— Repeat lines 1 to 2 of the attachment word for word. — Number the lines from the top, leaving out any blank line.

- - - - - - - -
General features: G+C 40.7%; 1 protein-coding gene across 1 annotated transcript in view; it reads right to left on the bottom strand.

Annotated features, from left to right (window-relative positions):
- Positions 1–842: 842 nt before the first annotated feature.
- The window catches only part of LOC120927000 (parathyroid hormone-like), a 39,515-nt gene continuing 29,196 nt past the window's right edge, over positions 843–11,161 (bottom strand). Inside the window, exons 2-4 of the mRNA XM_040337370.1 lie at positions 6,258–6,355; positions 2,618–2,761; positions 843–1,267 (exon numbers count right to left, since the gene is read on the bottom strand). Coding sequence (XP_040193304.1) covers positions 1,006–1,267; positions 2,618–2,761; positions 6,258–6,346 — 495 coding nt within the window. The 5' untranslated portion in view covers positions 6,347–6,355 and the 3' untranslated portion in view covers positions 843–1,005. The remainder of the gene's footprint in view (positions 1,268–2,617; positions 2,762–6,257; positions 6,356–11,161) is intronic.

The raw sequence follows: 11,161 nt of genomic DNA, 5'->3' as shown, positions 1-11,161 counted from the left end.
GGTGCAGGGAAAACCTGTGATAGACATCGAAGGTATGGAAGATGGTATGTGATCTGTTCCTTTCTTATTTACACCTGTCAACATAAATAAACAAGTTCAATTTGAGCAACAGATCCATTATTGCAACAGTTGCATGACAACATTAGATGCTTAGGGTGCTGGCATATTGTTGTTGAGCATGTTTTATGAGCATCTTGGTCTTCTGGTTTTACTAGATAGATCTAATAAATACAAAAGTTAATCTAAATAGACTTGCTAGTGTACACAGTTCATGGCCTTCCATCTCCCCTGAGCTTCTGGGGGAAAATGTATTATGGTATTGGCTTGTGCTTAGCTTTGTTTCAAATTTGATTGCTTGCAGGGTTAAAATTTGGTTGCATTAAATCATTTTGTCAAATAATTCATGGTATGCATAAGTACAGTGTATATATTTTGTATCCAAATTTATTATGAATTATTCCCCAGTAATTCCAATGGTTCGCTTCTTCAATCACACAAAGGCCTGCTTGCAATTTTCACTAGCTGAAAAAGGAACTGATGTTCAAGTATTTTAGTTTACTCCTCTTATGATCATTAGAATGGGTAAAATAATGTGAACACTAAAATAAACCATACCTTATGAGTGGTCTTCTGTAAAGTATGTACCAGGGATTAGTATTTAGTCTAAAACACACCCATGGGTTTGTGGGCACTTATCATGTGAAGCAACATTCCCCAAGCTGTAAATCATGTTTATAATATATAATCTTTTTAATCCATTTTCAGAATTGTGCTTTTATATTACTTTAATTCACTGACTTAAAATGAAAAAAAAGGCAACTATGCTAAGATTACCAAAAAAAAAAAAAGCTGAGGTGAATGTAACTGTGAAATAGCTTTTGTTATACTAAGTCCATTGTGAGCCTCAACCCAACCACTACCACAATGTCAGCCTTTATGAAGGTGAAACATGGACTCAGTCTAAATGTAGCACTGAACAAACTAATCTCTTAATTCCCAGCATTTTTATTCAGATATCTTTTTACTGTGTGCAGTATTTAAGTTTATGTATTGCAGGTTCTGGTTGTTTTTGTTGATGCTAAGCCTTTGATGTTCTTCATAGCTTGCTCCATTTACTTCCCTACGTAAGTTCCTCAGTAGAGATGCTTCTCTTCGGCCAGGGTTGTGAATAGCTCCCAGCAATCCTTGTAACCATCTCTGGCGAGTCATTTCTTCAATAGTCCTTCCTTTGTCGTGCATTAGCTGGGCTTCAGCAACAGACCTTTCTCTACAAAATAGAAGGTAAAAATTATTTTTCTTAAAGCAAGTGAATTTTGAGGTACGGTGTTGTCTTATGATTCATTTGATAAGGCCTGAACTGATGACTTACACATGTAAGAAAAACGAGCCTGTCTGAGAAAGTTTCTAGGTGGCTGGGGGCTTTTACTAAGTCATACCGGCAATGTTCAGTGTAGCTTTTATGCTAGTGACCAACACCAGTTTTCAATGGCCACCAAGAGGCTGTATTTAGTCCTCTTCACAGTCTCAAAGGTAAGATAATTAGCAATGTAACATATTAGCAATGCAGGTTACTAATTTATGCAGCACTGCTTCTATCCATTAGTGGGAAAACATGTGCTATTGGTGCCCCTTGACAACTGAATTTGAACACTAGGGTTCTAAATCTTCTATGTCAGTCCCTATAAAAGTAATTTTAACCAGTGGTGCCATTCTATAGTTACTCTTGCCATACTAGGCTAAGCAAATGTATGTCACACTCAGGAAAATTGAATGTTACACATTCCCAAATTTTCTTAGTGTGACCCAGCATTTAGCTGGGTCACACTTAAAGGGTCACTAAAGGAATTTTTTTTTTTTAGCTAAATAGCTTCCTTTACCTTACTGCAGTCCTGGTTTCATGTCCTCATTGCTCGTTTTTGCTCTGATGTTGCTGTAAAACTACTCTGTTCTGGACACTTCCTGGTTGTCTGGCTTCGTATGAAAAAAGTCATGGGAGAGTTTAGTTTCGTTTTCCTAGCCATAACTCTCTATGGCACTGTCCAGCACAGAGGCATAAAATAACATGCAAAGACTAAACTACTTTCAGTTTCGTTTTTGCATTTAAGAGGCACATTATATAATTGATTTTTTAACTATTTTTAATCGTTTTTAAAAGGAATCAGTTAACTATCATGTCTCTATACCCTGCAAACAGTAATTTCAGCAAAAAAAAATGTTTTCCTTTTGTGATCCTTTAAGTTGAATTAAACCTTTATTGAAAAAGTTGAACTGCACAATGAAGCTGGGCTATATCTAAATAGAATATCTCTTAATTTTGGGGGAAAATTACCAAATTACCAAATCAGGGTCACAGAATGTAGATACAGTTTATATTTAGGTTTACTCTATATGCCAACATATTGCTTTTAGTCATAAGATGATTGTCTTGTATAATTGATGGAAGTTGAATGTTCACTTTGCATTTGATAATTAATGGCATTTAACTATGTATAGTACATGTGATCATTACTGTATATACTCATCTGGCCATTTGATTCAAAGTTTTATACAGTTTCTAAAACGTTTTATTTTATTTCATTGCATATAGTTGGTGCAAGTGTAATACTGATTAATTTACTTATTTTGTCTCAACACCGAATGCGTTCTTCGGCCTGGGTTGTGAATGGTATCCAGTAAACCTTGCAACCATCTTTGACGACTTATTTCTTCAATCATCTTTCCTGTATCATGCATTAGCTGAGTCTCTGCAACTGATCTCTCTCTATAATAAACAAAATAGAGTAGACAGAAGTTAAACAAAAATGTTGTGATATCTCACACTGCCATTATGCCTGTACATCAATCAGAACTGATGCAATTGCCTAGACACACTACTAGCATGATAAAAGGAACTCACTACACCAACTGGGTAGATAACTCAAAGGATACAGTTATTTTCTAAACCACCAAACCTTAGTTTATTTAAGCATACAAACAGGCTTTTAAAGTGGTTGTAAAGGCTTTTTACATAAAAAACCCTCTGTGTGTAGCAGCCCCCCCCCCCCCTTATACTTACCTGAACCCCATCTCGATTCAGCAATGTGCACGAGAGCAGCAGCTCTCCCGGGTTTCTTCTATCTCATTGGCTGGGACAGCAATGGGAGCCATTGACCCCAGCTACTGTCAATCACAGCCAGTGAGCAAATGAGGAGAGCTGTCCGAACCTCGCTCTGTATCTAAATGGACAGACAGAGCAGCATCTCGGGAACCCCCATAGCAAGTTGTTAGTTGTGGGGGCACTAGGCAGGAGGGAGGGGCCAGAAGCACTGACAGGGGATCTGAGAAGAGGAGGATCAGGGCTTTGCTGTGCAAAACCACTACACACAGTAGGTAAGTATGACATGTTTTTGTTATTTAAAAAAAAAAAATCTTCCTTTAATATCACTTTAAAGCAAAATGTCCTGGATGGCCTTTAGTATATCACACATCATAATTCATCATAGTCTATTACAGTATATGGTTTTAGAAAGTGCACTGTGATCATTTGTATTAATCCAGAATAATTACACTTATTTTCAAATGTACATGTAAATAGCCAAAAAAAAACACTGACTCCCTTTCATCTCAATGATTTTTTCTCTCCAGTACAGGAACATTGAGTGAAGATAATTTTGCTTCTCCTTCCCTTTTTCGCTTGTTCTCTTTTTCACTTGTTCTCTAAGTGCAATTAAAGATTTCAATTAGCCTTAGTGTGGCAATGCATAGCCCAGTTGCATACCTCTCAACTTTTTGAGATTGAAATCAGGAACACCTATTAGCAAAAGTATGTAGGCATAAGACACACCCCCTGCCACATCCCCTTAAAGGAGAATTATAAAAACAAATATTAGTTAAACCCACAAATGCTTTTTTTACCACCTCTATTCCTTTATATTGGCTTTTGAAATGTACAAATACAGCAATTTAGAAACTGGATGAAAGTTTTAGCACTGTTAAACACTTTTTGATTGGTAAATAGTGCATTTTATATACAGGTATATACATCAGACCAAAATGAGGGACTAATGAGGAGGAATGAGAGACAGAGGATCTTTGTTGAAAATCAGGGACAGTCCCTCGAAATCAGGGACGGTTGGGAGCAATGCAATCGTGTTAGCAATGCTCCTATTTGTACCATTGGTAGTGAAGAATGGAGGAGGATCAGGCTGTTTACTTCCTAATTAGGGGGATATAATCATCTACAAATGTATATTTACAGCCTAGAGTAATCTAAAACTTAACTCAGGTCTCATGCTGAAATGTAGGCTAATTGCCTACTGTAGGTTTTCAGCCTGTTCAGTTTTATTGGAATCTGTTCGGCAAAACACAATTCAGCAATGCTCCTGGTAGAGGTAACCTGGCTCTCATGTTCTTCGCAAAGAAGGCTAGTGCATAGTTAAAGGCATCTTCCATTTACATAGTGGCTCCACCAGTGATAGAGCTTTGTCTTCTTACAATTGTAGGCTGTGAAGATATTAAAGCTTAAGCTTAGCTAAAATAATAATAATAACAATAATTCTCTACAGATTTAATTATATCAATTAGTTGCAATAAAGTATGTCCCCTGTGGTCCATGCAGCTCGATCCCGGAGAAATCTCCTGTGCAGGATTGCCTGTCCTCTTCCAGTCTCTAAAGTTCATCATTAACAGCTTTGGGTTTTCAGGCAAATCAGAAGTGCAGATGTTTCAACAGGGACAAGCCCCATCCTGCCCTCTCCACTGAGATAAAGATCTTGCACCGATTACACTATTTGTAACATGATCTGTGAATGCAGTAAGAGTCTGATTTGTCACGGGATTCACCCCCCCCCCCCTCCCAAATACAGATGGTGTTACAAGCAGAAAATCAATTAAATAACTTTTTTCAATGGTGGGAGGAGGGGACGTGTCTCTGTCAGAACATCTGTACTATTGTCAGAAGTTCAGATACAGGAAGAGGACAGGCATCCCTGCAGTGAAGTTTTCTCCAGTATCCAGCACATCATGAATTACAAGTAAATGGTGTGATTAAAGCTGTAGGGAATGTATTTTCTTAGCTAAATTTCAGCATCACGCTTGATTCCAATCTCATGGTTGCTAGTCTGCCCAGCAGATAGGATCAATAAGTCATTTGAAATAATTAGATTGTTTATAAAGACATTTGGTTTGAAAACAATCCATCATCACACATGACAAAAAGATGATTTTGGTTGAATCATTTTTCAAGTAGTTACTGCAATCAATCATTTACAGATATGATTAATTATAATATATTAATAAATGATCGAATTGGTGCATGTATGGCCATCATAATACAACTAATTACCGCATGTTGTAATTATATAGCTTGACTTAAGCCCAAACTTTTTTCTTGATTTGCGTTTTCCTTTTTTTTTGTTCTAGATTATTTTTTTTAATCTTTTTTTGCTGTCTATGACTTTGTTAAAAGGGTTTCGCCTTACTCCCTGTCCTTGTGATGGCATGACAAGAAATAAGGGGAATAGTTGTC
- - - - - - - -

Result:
General features: G+C 40.7%; 1 protein-coding gene across 1 annotated transcript in view; it reads right to left on the bottom strand.

Annotated features, from left to right (window-relative positions):